The company also said it is in discussions with Autonomy Corp. to make an offer to acquire the enterprise software vendor, and that it is exploring strategic alternatives for its Personal Systems Group (PSG), made up of PCs, tablets and smartphones, including a spinoff or other transaction.
The shake-up comes as the company reports third-quarter revenues of $31.2 billion, up slightly from $30.7 billion a year ago. HP expects fourth-quarter revenues to be $32.1 billion to $32.5 billion, buoyed by its restructuring and shutdown of costs associated with webOS devices, like the TouchPad and Veer smartphone. (See HP Veers Into the Future of WebOS.)
Why this matters
Since HP acquired webOS from Palm last year, it has been plotting to bring the OS to its entire range of devices, including smartphones, tablets, PCs and printers. So far, only two smartphones and the TouchPad tablet, which launched to lackluster reviews, have been born of this, but hardware was clearly part of its plans to reinvigorate the OS. (See Palm Plots Beyond Phones.)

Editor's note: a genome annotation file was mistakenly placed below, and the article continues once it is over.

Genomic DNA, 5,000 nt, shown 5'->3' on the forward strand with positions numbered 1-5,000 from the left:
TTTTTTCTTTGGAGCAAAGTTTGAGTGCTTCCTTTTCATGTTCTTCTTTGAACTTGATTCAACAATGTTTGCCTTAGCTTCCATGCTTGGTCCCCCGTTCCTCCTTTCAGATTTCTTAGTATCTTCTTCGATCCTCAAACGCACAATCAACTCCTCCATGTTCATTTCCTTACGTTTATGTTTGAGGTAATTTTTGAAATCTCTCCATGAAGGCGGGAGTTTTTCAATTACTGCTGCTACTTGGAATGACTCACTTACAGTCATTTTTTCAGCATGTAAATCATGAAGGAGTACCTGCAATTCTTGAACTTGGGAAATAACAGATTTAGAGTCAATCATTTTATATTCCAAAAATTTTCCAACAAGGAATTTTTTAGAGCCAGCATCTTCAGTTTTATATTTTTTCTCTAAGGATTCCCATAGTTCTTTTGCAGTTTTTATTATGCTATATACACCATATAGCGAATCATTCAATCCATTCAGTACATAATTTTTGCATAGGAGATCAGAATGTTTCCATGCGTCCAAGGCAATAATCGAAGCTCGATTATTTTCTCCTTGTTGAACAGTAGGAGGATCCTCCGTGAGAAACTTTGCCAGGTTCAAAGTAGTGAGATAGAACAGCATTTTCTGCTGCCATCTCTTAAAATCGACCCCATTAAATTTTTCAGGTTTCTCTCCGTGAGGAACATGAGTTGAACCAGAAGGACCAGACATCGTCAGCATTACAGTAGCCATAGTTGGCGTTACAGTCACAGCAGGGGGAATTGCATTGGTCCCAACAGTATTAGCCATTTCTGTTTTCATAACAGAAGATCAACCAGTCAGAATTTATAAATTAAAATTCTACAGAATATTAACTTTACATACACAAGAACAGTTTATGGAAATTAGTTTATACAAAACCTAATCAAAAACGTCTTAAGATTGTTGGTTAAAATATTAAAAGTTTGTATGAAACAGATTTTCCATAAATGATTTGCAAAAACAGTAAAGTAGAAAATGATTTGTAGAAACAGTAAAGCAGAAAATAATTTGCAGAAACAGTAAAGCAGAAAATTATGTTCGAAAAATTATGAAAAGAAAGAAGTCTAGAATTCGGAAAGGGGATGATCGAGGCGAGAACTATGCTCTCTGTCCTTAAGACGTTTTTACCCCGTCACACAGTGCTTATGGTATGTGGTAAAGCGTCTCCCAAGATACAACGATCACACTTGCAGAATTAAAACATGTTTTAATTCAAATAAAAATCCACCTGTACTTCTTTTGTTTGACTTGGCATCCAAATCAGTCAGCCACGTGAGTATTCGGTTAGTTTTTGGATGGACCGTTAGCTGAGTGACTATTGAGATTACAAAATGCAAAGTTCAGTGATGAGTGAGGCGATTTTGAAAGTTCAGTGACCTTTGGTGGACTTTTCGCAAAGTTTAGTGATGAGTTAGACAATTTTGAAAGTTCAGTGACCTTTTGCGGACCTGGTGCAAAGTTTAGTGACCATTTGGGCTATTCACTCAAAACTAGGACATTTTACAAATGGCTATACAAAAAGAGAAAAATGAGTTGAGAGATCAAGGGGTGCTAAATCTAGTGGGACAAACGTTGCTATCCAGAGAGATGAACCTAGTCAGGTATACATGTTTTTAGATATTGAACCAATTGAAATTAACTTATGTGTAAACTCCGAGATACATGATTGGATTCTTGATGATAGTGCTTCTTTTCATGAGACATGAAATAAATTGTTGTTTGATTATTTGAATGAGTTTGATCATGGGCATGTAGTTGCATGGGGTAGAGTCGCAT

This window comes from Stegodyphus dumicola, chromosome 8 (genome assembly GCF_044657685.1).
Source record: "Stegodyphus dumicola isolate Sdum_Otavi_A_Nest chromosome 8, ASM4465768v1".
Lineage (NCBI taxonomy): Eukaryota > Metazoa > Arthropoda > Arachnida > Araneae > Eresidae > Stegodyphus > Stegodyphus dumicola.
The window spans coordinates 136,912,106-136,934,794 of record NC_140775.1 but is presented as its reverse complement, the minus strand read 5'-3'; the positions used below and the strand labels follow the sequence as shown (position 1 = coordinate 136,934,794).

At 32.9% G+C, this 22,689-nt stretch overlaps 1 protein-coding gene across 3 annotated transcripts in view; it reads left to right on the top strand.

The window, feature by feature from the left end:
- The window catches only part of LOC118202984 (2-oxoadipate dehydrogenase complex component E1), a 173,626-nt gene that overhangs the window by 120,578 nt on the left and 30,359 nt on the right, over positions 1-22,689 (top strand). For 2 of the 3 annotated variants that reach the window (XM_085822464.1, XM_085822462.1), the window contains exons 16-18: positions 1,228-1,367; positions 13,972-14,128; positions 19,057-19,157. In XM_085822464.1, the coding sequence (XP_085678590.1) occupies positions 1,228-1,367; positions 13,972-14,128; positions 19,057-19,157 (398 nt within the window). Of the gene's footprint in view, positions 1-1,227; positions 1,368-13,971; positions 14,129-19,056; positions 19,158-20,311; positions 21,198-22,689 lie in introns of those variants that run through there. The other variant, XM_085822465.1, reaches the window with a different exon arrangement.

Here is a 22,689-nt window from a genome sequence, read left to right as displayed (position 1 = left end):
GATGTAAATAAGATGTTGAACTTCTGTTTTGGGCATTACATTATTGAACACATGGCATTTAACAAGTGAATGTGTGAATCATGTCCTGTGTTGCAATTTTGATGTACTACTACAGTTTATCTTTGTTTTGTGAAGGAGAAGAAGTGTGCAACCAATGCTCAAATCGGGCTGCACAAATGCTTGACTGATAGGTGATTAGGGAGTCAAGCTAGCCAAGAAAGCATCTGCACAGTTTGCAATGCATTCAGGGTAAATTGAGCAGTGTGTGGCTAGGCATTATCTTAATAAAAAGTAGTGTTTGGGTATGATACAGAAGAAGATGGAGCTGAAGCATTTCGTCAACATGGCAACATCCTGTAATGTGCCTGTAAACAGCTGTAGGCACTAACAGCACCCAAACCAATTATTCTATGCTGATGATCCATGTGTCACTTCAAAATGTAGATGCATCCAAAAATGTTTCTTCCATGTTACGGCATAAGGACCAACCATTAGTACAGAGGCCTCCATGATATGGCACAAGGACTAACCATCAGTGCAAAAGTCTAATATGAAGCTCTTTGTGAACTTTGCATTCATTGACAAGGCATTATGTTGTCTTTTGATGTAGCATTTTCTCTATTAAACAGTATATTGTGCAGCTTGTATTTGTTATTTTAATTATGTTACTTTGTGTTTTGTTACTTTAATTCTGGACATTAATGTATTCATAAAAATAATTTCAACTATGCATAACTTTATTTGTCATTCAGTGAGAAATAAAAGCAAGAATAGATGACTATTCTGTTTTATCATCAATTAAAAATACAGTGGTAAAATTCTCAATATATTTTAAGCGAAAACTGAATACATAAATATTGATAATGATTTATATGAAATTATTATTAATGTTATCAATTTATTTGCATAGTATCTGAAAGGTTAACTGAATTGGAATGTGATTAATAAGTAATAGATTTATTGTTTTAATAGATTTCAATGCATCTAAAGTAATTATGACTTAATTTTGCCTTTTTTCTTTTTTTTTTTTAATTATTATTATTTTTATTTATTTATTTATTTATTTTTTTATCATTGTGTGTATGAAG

Now, HP's options will be to license the software to other hardware makers or potentially put it up for sale. The company's top execs said they were open to licensing the software to "special" partners at various shows earlier this year. (See HP Open to 'Special' webOS Partners.)
The company also recently reassigned former Palm CEO Jon Rubinstein to head up the PSG and brought Stephen DeWitt, former head of the PSG, to led webOS's expansion plans. An HSPA+ TouchPad and Pre 3 smartphone were expected to be arriving soon under his lead. (See AT&T to Launch the HSPA+ HP TouchPad.)
Without webOS as a contender, the OS wars are winnowing to just a few key players. Read up on the hole HP's leaving in the market below.
- HP TouchPad Adds Entertainment Apps
- OS Watch: RIM Rebounds in Emerging Markets
- HP TouchPad Success Hangs on Apps
— Sarah Reedy, Senior Reporter, Light Reading Mobile